Welcome

Our mission is to deliver high quality multidisciplinary research designed to improve the content, delivery and configuration of primary care for the benefit of patients with musculoskeletal conditions, mental health problems and comorbidities.

Wellcome Trust studentships now available at Keele, Cambridge, Oxford and Southampton

Wellcome Trust studentships now available at Keele, Cambridge, Oxford and Southampton

Running Randomised Trials
20th to 23rd June 2017

Running Randomised Trials 20th to 23rd June 2017

A 4 day course will improve your knowledge and skills of RCTs.

PROGRESS Prognosis Course 2017

PROGRESS Prognosis Course 2017

Prognosis Research: Concepts, International Summer School 20-22 June 2017, Keele University

Musculoskeletal Matters

Musculoskeletal Matters

Keep up to date with the latest newsletters which aim to provide GPs, Primary Care Commissioners, and Patients etc informed about musculoskeletal problems in practice.

 

Dr Jo Protheroe appointed as Honorary Health Literacy Clinical Advisor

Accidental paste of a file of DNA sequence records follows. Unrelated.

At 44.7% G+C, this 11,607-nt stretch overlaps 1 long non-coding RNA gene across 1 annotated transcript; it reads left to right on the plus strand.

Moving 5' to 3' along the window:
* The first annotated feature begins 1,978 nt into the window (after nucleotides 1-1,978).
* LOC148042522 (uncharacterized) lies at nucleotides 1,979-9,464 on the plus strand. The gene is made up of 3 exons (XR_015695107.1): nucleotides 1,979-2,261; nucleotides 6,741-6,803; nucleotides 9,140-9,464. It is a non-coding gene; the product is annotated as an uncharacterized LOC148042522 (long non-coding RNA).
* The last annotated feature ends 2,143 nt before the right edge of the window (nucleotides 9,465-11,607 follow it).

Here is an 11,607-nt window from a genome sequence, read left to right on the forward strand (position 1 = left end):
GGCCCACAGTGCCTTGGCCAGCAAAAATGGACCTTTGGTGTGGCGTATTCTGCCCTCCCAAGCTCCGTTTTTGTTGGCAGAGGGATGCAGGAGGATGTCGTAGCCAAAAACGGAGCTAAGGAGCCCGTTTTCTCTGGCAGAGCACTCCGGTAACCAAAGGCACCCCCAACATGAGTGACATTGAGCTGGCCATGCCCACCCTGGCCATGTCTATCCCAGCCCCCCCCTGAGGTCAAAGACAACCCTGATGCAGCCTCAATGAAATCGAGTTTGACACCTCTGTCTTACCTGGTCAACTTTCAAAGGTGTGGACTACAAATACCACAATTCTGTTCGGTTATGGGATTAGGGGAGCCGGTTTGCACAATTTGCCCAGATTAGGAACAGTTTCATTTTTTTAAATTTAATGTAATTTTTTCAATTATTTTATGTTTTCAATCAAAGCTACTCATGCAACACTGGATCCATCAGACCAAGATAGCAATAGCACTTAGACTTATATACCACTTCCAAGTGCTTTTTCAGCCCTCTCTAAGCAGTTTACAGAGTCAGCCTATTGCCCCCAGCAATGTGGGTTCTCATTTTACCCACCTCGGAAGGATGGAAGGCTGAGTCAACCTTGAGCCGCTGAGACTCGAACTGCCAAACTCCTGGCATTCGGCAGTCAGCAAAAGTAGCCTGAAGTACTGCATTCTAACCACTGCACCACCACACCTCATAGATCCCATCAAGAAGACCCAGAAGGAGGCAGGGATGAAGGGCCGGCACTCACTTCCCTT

Posted on 16 March 2017 Dr Protheroe, GP and Senior Lecturer at the Research Institute for Primary Care and Health Sciences, has been appointed as an advocate for Health Literacy for NHS England, a role which aims to help raise the awareness and importance of Health Literacy in England.
 

Fellowship of the Faculty of Public Health

Posted on 09 March 2017 Professor Christian Mallen has been awarded Fellowship of the Faculty of Public Health through distinction, in recognition of his clinical and academic contribution to public health.
 

Readers in Rheumatology

Posted on 01 March 2017 Dr Sam Hider and Dr Ed Roddy have both been promoted to the position of Reader in Rheumatology in recognition of their contribution to clinical research within Primary Care.
 

Study reveals pre-eclampsia significantly increases risk of heart disease in later life

Posted on 21 February 2017 Research led by Keele University has demonstrated that women who suffered pre-eclampsia during pregnancy are four times more likely to have heart failure in later life.